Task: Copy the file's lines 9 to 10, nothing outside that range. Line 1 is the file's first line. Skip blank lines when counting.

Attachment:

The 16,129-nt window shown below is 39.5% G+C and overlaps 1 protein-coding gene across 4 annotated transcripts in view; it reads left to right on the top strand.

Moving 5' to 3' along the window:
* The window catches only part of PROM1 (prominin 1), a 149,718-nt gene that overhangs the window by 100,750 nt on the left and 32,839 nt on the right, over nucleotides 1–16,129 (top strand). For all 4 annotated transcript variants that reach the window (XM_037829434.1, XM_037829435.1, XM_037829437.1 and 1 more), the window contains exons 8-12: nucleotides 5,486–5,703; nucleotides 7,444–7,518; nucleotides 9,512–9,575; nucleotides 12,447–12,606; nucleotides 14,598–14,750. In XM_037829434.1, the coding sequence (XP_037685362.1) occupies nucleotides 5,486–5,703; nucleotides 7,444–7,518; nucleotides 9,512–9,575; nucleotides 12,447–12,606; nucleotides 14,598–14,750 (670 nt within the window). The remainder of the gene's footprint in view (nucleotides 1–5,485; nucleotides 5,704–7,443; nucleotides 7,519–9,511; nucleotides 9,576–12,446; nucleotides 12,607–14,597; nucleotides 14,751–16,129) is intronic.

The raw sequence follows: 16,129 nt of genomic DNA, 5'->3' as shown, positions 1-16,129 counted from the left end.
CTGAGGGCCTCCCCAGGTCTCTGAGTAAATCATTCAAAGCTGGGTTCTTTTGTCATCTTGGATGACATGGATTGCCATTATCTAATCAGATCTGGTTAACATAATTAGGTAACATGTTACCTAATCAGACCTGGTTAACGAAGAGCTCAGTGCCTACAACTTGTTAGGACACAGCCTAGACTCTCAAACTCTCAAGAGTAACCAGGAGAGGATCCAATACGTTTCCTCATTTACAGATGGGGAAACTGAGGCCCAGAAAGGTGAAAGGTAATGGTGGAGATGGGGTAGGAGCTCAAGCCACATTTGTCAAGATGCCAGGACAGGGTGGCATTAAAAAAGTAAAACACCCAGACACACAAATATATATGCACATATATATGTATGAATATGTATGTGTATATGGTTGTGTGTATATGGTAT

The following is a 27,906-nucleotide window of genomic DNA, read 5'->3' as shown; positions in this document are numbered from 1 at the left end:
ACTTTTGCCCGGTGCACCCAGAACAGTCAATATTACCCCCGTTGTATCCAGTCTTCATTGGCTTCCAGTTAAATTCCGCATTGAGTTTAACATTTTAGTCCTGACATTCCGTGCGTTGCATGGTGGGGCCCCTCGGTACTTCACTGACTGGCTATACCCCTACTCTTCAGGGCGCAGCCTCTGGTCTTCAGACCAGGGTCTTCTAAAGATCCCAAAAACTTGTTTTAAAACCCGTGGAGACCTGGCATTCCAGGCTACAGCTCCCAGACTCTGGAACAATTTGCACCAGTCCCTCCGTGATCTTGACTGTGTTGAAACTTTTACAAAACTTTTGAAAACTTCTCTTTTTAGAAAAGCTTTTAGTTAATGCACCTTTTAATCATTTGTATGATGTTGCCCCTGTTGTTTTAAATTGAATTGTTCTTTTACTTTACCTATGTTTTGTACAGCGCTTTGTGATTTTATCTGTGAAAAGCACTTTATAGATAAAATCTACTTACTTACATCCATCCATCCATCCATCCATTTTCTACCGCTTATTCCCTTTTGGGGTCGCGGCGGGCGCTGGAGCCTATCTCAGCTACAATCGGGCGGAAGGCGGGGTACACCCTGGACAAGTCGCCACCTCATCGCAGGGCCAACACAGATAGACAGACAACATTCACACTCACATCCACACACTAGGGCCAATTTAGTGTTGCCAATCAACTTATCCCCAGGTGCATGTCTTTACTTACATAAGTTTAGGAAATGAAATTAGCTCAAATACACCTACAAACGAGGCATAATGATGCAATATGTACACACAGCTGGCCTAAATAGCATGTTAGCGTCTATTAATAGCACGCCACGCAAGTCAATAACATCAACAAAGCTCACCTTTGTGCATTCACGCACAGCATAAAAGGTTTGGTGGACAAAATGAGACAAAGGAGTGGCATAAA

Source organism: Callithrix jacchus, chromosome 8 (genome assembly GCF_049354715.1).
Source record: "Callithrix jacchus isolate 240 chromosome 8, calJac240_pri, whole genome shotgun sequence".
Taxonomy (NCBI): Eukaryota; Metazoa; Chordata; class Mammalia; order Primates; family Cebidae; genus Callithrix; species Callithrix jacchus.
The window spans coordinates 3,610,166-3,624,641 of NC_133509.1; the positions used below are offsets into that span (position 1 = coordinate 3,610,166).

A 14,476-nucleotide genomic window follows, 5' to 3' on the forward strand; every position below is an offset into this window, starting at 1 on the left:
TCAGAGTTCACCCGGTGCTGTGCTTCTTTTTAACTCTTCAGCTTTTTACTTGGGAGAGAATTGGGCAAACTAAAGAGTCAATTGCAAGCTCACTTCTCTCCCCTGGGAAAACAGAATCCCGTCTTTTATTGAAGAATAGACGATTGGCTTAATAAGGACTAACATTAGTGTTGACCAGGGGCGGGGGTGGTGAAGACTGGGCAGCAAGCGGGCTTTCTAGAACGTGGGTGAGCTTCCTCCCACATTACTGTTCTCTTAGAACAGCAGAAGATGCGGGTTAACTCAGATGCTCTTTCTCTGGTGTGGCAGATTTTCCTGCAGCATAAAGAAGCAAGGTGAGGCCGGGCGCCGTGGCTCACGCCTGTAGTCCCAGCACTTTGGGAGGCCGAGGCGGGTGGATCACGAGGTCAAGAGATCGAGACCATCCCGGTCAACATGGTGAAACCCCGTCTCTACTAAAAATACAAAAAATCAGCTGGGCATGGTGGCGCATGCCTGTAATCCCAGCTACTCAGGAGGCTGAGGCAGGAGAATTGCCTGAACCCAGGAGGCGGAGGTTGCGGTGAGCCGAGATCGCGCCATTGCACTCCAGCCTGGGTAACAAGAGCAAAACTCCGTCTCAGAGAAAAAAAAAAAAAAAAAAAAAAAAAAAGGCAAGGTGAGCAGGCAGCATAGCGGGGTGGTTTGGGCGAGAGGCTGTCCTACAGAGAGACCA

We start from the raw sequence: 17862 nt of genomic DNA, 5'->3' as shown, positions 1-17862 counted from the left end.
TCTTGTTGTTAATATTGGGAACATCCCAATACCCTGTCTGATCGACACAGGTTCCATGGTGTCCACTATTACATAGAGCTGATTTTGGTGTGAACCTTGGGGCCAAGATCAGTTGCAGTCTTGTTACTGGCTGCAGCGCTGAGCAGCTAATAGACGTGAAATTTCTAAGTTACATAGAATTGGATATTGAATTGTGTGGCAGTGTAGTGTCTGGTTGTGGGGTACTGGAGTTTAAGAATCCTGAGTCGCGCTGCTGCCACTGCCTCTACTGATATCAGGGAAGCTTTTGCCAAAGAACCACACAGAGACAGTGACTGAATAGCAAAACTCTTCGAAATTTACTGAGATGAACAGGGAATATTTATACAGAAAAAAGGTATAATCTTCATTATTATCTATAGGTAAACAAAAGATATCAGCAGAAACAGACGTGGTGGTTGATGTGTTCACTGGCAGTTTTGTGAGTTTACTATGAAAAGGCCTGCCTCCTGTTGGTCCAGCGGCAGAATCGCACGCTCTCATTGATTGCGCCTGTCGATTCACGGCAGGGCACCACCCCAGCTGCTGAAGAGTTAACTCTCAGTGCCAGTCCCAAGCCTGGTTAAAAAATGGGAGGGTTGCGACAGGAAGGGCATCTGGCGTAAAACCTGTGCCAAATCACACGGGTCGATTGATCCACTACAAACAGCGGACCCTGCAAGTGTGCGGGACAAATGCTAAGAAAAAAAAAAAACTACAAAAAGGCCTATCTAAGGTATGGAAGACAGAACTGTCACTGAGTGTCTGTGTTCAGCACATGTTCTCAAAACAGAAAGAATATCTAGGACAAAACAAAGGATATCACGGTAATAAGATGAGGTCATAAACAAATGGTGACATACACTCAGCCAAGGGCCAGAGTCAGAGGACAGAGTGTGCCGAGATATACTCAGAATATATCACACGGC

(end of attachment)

Source record: "Callithrix jacchus isolate 240 chromosome 8, calJac240_pri, whole genome shotgun sequence".
Taxonomy (NCBI): Eukaryota; Metazoa; Chordata; class Mammalia; order Primates; family Cebidae; genus Callithrix; species Callithrix jacchus.